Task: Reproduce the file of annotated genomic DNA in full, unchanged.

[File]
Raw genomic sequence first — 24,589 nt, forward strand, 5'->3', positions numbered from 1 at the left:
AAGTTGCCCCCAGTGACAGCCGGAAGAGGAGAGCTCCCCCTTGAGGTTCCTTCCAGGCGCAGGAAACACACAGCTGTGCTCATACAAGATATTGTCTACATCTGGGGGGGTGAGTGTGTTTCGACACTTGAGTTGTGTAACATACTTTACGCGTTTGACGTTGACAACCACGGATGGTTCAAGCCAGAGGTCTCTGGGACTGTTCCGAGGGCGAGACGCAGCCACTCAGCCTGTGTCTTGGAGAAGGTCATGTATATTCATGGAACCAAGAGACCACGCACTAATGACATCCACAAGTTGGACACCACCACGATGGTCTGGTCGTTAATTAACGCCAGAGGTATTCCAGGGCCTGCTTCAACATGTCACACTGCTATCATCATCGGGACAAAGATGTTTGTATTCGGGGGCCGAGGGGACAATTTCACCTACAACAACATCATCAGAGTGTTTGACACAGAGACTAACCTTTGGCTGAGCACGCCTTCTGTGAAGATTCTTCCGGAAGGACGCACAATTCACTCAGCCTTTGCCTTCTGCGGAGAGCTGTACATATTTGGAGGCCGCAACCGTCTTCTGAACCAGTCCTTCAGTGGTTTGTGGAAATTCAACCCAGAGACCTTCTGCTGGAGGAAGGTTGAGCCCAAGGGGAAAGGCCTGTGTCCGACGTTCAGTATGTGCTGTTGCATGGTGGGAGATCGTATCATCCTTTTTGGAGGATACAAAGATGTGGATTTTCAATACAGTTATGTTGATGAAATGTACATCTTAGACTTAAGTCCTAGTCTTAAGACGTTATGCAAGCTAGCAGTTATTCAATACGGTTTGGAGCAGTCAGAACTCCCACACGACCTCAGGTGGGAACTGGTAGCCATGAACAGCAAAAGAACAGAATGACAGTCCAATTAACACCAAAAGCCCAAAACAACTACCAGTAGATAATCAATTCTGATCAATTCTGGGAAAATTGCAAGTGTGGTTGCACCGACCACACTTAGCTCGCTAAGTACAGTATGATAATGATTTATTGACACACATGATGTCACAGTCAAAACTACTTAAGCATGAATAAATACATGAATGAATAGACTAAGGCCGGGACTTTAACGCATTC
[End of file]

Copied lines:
Raw genomic sequence first — 24,589 nt, forward strand, 5'->3', positions numbered from 1 at the left:
AAGTTGCCCCCAGTGACAGCCGGAAGAGGAGAGCTCCCCCTTGAGGTTCCTTCCAGGCGCAGGAAACACACAGCTGTGCTCATACAAGATATTGTCTACATCTGGGGGGGTGAGTGTGTTTCGACACTTGAGTTGTGTAACATACTTTACGCGTTTGACGTTGACAACCACGGATGGTTCAAGCCAGAGGTCTCTGGGACTGTTCCGAGGGCGAGACGCAGCCACTCAGCCTGTGTCTTGGAGAAGGTCATGTATATTCATGGAACCAAGAGACCACGCACTAATGACATCCACAAGTTGGACACCACCACGATGGTCTGGTCGTTAATTAACGCCAGAGGTATTCCAGGGCCTGCTTCAACATGTCACACTGCTATCATCATCGGGACAAAGATGTTTGTATTCGGGGGCCGAGGGGACAATTTCACCTACAACAACATCATCAGAGTGTTTGACACAGAGACTAACCTTTGGCTGAGCACGCCTTCTGTGAAGATTCTTCCGGAAGGACGCACAATTCACTCAGCCTTTGCCTTCTGCGGAGAGCTGTACATATTTGGAGGCCGCAACCGTCTTCTGAACCAGTCCTTCAGTGGTTTGTGGAAATTCAACCCAGAGACCTTCTGCTGGAGGAAGGTTGAGCCCAAGGGGAAAGGCCTGTGTCCGACGTTCAGTATGTGCTGTTGCATGGTGGGAGATCGTATCATCCTTTTTGGAGGATACAAAGATGTGGATTTTCAATACAGTTATGTTGATGAAATGTACATCTTAGACTTAAGTCCTAGTCTTAAGACGTTATGCAAGCTAGCAGTTATTCAATACGGTTTGGAGCAGTCAGAACTCCCACACGACCTCAGGTGGGAACTGGTAGCCATGAACAGCAAAAGAACAGAATGACAGTCCAATTAACACCAAAAGCCCAAAACAACTACCAGTAGATAATCAATTCTGATCAATTCTGGGAAAATTGCAAGTGTGGTTGCACCGACCACACTTAGCTCGCTAAGTACAGTATGATAATGATTTATTGACACACATGATGTCACAGTCAAAACTACTTAAGCATGAATAAATACATGAATGAATAGACTAAGGCCGGGACTTTAACGCATTC